The next one is from a restaurant called Bungalow, where I went with my girliess, R and Z. Whew the initials of my friends are something, no? Lol. We had a good time here and certainly NOT because of the food. This food took FOREVER. ha. and When it finally came, it was very underwhelming. Who puts corn in jollof rice? Yuck. Okay, it was not tasteless or anything. It was just really unimpressive. R ordered a burger and My God, I have never seen a sadder looking burger. Actually I did see one, but story for another time.





Okay here is another fast food meal below. Chicken was nice. But rice? Not so much. Oh and it's from somewhere called Chicken Republic, which is apropos.


Now, onto street food hohoho. I don't know how to review suya. I just know Suya can be disastrous or it can be exceptionally good. This one was the latter. Whatever you do, do not go to Lagos without having Suya. Well, except you're vegan or vegetarian, then ignore. The rest of you, make sure you eat Suya if ever in Lagos. You will not regret it. Suya is basically meat, a special kind of roasted/grilled meat with a special kind of pepper. I don't know how to describe Suya so just eat it jare.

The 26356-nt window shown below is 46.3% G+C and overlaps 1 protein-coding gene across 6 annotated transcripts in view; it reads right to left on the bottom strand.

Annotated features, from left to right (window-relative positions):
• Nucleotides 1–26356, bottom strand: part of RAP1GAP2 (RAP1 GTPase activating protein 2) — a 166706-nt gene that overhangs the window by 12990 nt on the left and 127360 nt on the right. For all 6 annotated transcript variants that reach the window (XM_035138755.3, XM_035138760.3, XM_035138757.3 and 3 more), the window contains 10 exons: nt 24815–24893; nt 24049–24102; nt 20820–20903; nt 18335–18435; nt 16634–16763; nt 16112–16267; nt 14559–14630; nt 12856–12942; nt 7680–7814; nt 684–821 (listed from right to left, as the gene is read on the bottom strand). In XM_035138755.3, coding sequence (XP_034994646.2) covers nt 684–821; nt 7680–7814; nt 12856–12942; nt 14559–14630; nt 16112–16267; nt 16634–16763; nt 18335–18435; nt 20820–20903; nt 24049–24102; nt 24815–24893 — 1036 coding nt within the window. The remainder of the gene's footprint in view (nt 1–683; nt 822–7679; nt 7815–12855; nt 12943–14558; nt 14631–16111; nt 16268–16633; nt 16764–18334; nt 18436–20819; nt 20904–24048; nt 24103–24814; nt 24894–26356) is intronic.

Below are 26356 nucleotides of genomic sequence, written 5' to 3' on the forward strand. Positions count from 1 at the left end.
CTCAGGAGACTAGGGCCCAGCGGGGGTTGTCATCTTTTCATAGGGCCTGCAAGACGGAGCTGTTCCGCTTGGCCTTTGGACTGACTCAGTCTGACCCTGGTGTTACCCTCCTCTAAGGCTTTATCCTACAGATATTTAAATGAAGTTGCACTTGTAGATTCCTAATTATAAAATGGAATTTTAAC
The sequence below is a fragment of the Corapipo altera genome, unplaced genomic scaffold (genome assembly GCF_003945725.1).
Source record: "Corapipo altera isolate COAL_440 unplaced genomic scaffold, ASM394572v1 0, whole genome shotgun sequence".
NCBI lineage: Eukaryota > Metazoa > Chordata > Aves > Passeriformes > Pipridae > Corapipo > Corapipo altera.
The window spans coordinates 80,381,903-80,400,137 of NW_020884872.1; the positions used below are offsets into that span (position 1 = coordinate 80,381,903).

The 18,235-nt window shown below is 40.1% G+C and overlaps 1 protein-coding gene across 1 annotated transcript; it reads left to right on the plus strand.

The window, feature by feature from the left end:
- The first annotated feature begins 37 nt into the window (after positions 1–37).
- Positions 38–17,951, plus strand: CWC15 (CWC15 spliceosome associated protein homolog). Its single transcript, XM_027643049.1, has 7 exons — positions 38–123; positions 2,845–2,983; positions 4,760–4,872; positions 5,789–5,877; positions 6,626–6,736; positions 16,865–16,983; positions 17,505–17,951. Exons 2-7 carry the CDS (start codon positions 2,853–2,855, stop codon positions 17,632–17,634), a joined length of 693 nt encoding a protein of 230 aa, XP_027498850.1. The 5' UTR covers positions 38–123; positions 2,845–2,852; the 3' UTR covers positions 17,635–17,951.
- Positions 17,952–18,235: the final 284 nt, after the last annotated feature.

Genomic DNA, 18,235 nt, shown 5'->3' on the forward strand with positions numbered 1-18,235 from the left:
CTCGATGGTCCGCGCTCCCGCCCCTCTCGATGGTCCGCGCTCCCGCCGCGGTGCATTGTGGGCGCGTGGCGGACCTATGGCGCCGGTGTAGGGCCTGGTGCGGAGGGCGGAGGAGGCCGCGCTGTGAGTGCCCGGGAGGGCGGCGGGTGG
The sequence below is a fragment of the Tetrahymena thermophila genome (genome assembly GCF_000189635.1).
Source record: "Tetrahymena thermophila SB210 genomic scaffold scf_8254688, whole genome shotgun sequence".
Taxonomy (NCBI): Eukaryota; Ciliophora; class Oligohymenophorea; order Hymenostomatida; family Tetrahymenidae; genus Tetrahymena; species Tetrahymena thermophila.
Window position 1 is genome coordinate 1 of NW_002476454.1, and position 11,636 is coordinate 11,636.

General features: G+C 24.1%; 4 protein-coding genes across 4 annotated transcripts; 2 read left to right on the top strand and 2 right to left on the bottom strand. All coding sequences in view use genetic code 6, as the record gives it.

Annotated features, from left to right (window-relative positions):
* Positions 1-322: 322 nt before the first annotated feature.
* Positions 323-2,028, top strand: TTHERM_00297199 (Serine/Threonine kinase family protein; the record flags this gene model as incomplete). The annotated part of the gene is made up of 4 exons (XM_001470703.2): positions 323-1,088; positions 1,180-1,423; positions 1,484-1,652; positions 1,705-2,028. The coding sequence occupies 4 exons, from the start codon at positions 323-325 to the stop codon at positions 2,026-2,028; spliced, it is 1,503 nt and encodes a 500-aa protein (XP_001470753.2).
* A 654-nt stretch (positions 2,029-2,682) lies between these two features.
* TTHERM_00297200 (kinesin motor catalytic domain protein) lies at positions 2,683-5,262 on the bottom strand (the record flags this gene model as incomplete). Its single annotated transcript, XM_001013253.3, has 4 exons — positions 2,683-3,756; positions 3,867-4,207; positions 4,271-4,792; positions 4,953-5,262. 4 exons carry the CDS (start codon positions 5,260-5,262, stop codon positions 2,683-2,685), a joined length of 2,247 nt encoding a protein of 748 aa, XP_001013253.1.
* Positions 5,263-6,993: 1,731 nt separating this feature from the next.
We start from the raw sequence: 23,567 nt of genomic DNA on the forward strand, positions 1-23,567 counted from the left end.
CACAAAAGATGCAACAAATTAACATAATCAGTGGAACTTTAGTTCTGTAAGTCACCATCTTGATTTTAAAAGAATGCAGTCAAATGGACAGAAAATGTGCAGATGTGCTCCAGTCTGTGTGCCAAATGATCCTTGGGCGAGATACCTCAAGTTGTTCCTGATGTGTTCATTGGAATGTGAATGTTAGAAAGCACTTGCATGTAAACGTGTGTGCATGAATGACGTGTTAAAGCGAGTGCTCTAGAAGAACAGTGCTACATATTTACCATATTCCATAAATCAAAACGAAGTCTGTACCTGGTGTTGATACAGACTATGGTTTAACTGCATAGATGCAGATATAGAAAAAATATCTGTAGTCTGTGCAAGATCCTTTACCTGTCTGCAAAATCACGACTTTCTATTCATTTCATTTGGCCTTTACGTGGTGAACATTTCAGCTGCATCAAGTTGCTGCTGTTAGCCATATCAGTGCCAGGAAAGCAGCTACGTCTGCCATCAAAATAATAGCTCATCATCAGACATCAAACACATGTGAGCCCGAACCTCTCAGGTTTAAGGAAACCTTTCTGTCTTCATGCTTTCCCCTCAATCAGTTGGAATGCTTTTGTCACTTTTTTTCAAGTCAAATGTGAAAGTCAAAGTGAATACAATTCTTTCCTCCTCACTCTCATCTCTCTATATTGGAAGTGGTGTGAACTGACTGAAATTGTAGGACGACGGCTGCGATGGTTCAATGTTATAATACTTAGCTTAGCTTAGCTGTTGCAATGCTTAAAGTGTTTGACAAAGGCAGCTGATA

Puff puff is another street food you should have. Unfortunately these ones below were not good. They were too thick and then I don't know what monster decided to add pepper to puff puff. UNDER NO CIRCUMSTANCE should there be pepper in puff puff. And I can tell you for free that my people (*cough Yorubas cough*) are probably responsible for this travesty.






This next one I want to talk about is Cafe Neo, not because of the food but because of everything else. A nice coffee shop where you can work in peace and solitude? Yes, please! I was quite impressed to have such a cool sport in Las Gidi. (Oh gosh, remember when we called it Las Gidi. That is sooo 2008). They have various branches in Lagos. And I really really liked the idea of the place. I should also mention, that the coffee and other beverages are REALLY good. Like exceptionally good. The only annoying aspect was that their website boasted of several food options when in reality, they did not have most of them. That was very disappointing. I also suspect this happened because the branch I went was not on the Island.




And there you have it, part II of my food chronicles from Lagos. There certainly will be a part III. Though I should mention, being the terrible food blogger that I am, I keep forgetting to take pictures. Ugh.

I hope you enjoy this. And if you are not Nigerian, I hope you get to visit Lagos someday. A city us Lagosians love to hate, but also incredibly love.

Love,

I

Friday Reflections

1.) Meet men who have taken their wives' last names.

2.) My goodness, it's been too long since I did one of these. I don't even remember how to do this anymore.